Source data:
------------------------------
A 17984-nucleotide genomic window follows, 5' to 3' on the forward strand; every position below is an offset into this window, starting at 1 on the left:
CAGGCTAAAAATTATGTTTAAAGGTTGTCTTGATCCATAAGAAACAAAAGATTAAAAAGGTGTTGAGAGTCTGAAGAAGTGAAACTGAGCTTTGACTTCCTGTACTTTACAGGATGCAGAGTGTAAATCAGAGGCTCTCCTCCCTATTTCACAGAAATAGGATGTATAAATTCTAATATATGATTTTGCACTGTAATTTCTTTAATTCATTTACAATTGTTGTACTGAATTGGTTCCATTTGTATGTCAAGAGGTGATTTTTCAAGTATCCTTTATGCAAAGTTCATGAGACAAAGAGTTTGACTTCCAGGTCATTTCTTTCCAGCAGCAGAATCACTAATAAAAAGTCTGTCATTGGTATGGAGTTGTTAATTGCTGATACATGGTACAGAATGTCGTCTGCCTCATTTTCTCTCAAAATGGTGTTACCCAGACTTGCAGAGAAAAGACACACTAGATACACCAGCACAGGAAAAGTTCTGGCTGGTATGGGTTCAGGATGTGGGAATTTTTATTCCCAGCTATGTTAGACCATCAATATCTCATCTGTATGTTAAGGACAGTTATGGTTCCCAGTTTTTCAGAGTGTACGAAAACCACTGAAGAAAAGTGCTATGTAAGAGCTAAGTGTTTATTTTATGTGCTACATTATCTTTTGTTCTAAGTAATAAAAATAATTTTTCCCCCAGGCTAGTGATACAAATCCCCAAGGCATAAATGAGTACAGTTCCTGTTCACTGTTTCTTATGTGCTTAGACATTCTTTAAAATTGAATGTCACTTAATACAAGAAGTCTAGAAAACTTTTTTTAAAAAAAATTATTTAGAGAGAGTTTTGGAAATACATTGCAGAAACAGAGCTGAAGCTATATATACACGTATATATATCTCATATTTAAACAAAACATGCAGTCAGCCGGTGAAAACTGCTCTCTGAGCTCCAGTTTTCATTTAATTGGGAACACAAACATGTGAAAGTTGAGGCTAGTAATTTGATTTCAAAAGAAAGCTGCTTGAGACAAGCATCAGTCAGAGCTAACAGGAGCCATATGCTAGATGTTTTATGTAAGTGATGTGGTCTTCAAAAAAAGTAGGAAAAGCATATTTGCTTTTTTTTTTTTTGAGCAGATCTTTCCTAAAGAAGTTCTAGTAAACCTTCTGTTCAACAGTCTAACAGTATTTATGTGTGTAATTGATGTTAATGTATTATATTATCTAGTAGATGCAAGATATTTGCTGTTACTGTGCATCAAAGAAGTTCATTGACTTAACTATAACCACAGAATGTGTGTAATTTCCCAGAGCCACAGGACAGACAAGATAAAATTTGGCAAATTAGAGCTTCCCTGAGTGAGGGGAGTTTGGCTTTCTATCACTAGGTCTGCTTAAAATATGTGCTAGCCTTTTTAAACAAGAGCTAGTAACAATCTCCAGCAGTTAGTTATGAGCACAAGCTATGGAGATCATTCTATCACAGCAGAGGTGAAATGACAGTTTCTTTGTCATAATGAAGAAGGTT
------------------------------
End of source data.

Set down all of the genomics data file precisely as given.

A 17984-nucleotide genomic window follows, 5' to 3' on the forward strand; every position below is an offset into this window, starting at 1 on the left:
CAGGCTAAAAATTATGTTTAAAGGTTGTCTTGATCCATAAGAAACAAAAGATTAAAAAGGTGTTGAGAGTCTGAAGAAGTGAAACTGAGCTTTGACTTCCTGTACTTTACAGGATGCAGAGTGTAAATCAGAGGCTCTCCTCCCTATTTCACAGAAATAGGATGTATAAATTCTAATATATGATTTTGCACTGTAATTTCTTTAATTCATTTACAATTGTTGTACTGAATTGGTTCCATTTGTATGTCAAGAGGTGATTTTTCAAGTATCCTTTATGCAAAGTTCATGAGACAAAGAGTTTGACTTCCAGGTCATTTCTTTCCAGCAGCAGAATCACTAATAAAAAGTCTGTCATTGGTATGGAGTTGTTAATTGCTGATACATGGTACAGAATGTCGTCTGCCTCATTTTCTCTCAAAATGGTGTTACCCAGACTTGCAGAGAAAAGACACACTAGATACACCAGCACAGGAAAAGTTCTGGCTGGTATGGGTTCAGGATGTGGGAATTTTTATTCCCAGCTATGTTAGACCATCAATATCTCATCTGTATGTTAAGGACAGTTATGGTTCCCAGTTTTTCAGAGTGTACGAAAACCACTGAAGAAAAGTGCTATGTAAGAGCTAAGTGTTTATTTTATGTGCTACATTATCTTTTGTTCTAAGTAATAAAAATAATTTTTCCCCCAGGCTAGTGATACAAATCCCCAAGGCATAAATGAGTACAGTTCCTGTTCACTGTTTCTTATGTGCTTAGACATTCTTTAAAATTGAATGTCACTTAATACAAGAAGTCTAGAAAACTTTTTTTAAAAAAAATTATTTAGAGAGAGTTTTGGAAATACATTGCAGAAACAGAGCTGAAGCTATATATACACGTATATATATCTCATATTTAAACAAAACATGCAGTCAGCCGGTGAAAACTGCTCTCTGAGCTCCAGTTTTCATTTAATTGGGAACACAAACATGTGAAAGTTGAGGCTAGTAATTTGATTTCAAAAGAAAGCTGCTTGAGACAAGCATCAGTCAGAGCTAACAGGAGCCATATGCTAGATGTTTTATGTAAGTGATGTGGTCTTCAAAAAAAGTAGGAAAAGCATATTTGCTTTTTTTTTTTTTGAGCAGATCTTTCCTAAAGAAGTTCTAGTAAACCTTCTGTTCAACAGTCTAACAGTATTTATGTGTGTAATTGATGTTAATGTATTATATTATCTAGTAGATGCAAGATATTTGCTGTTACTGTGCATCAAAGAAGTTCATTGACTTAACTATAACCACAGAATGTGTGTAATTTCCCAGAGCCACAGGACAGACAAGATAAAATTTGGCAAATTAGAGCTTCCCTGAGTGAGGGGAGTTTGGCTTTCTATCACTAGGTCTGCTTAAAATATGTGCTAGCCTTTTTAAACAAGAGCTAGTAACAATCTCCAGCAGTTAGTTATGAGCACAAGCTATGGAGATCATTCTATCACAGCAGAGGTGAAATGACAGTTTCTTTGTCATAATGAAGAAGGTT